Right -- maybe it does exist and was missed. However, until some real evidence for the existence of "Nibiru" is discovered, we can't say that Nibiru actually does exist.

People can hypothesize about its existence all they want, but the fact still remains that NO physical evidence of its existence (including its gravitational force showing hints of its existence) has ever been found.



posted on Mar, 8 2014 @ 01:58 PM
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Really, you think if they found it and it was going to affect Earth they would tell everyone or keep it a secret? They can't even bring themselves to tell us the truth about Roswell, Kennedy, 911......




posted on Mar, 8 2014 @ 02:01 PM
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We is saved, hallelu-jah. '

That's for those who didn't know that already.

So, finally, the Planet X myth is stabbed through the heart. Good, about time. thanks for the very good thread.



posted on Mar, 8 2014 @ 02:03 PM
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reply to post by PlanetXisHERE
 

How would it affect Earth?

Oh, you mean when it comes into the inner solar system? Well, see, we know that can't happen. Not on a regular basis anyway. Here's what we could expect if it happened once.


edit on 3/8/2014 by Phage because: (no reason given)



posted on Mar, 8 2014 @ 02:21 PM
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reply to post by Phage
 



Wrong. If Planet X was a regular occurrence in the solar system, it is a part of the solar system and by definition the system is already in equilibrium, or would have tended to equilibrium over millions of years, (and we all know a system in equilibrium is stable) and any effects that would take place would be minor gravitational perturbations, nothing on a grand scale but enough to cause havoc to our delicate technologically dependent world.

The only way Planet X/Nibiru could cause the effects in your "hypothetical" video would be if Planet X/Nibiru were not already part of the solar system and thus not in equilibrium with it.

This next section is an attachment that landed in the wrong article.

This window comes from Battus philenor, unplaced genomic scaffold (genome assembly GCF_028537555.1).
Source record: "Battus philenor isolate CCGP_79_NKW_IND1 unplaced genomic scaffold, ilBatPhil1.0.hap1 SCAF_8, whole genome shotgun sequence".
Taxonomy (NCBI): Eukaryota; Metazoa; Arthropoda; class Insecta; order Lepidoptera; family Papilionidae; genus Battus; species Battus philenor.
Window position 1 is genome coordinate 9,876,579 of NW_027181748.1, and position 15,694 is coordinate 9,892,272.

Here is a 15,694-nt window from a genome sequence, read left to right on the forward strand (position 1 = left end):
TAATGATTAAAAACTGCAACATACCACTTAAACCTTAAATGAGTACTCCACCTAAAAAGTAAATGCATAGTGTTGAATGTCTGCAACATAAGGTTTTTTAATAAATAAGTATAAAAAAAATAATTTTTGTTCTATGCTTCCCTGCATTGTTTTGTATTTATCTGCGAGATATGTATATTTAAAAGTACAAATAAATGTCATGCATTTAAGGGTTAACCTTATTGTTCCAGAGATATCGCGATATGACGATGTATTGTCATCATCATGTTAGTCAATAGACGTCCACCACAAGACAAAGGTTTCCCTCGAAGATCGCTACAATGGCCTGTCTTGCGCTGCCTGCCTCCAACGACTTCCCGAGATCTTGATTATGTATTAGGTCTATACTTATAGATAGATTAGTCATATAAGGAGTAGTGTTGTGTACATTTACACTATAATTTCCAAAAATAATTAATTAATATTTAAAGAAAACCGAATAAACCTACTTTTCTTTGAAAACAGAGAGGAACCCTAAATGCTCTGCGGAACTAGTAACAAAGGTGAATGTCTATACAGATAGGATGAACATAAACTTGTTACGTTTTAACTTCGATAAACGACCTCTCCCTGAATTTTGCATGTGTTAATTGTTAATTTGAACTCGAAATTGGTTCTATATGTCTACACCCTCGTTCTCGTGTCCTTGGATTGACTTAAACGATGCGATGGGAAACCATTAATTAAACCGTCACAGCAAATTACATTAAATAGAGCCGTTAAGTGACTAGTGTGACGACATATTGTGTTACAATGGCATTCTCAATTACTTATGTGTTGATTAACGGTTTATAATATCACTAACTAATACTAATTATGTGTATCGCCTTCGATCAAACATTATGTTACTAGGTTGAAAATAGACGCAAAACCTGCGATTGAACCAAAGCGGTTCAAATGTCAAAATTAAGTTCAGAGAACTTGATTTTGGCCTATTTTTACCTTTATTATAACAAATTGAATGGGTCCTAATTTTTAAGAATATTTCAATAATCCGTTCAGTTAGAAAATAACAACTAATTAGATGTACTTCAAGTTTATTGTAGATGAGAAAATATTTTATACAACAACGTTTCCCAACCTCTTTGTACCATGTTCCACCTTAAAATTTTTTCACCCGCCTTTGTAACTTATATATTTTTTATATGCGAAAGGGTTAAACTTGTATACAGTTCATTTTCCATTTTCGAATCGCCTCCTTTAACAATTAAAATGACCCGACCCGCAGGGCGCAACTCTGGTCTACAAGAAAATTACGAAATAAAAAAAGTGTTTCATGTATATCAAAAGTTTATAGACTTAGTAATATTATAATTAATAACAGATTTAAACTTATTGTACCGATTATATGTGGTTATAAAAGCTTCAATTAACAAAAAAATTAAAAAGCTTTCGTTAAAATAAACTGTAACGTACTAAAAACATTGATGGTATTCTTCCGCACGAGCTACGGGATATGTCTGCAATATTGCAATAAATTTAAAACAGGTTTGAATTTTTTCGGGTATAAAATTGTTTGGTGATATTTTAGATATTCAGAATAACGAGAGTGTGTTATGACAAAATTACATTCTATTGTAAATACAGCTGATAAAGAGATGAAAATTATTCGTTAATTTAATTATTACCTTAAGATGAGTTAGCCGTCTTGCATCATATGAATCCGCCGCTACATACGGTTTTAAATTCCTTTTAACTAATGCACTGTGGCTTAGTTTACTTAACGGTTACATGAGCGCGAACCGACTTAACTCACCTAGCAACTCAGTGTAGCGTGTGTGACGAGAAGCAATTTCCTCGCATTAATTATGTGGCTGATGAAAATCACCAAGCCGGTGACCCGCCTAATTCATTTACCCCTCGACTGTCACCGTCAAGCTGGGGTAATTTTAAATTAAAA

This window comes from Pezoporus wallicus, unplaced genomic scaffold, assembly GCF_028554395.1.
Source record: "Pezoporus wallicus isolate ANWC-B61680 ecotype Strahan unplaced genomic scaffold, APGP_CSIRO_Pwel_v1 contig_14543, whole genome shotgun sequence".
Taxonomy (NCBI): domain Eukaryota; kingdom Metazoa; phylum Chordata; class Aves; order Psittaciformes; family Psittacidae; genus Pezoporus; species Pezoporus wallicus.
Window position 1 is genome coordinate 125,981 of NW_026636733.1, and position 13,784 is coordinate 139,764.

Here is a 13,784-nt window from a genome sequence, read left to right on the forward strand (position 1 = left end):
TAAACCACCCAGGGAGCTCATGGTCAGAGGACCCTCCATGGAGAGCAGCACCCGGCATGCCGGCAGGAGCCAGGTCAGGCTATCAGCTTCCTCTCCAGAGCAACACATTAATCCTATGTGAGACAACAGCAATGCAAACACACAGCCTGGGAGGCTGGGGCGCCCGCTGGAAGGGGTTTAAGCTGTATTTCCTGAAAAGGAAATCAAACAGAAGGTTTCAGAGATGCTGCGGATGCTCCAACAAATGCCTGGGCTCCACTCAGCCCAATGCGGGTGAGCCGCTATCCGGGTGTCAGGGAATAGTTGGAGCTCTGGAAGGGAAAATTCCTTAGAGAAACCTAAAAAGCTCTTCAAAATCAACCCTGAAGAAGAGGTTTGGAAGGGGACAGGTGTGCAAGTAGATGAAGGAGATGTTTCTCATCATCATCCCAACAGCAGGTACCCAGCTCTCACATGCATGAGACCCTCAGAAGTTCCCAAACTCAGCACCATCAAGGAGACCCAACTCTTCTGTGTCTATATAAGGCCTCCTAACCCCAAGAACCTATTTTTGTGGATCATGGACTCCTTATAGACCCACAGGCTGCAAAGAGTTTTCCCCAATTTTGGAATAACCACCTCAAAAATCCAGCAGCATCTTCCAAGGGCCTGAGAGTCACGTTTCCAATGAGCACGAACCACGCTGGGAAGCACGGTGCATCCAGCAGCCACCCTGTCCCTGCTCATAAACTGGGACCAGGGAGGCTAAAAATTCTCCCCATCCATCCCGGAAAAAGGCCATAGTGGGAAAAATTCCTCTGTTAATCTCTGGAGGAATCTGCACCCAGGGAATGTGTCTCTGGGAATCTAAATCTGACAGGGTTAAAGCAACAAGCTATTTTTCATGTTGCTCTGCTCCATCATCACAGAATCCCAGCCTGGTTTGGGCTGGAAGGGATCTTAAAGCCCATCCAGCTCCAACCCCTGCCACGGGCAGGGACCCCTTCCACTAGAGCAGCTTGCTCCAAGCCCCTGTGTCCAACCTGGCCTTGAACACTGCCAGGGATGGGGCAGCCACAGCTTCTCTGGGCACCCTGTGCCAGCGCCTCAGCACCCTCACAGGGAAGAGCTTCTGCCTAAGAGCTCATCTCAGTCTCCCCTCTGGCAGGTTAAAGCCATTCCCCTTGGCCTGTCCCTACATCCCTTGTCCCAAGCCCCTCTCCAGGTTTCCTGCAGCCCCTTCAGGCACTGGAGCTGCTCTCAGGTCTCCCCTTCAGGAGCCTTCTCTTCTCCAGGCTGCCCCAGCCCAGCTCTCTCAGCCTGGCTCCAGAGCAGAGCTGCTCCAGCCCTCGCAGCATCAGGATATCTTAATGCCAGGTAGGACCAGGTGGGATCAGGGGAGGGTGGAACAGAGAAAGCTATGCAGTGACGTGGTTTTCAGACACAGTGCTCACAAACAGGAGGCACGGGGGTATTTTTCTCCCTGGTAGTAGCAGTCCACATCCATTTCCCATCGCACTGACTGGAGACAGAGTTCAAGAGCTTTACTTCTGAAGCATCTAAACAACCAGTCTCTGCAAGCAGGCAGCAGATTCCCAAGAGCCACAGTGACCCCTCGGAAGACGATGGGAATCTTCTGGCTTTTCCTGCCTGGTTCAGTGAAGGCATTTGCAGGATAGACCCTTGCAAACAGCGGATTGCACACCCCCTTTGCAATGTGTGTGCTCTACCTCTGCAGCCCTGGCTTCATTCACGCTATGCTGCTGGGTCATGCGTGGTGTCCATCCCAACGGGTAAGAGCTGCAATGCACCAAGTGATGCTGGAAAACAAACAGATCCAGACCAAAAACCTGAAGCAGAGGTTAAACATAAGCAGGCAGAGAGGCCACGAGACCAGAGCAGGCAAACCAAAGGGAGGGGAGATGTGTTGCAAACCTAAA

posted on Mar, 8 2014 @ 02:22 PM
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Phage
reply to post by PlanetXisHERE
 

How would it affect Earth?

Oh, you mean when it comes into the inner solar system? Well, see, we know that can't happen. Not on a regular basis anyway. Here's what we could expect if it happened once.


edit on 3/8/2014 by Phage because: (no reason given)


That makes it seem kind of silly to think even if some nibiru-like body is discovered that it could actully be nibiru.

nibiru has already been defined to be something that can not be.



posted on Mar, 8 2014 @ 02:26 PM
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reply to post by PlanetXisHERE
 




The only way Planet X/Nibiru could cause the effects in your "hypothetical" video would be if Planet X/Nibiru were not already part of the solar system and thus not in equilibrium with it.

If Nibiru did what it is claimed to do there could be no equilibrium.
That's the point. The Solar System could not exist as it does if Nibiru entered the inner regions.

Minor gravitational effects. I see, and those affects would not affect the orbits of the planets, just their surfaces?
edit on 3/8/2014 by Phage because: (no reason given)



posted on Mar, 8 2014 @ 02:26 PM
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reply to post by PlanetXisHERE
 




any effects that would take place would be minor gravitational perturbations, nothing on a grand scale but enough to cause havoc to our delicate technologically dependent world.


Like strong enough to cause earthquakes but too weak to affect the tides?



posted on Mar, 8 2014 @ 04:33 PM
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PlanetXisHERE
reply to post by Phage
 



Wrong. If Planet X was a regular occurrence in the solar system, it is a part of the solar system and by definition the system is already in equilibrium, or would have tended to equilibrium over millions of years, (and we all know a system in equilibrium is stable) and any effects that would take place would be minor gravitational perturbations, nothing on a grand scale but enough to cause havoc to our delicate technologically dependent world.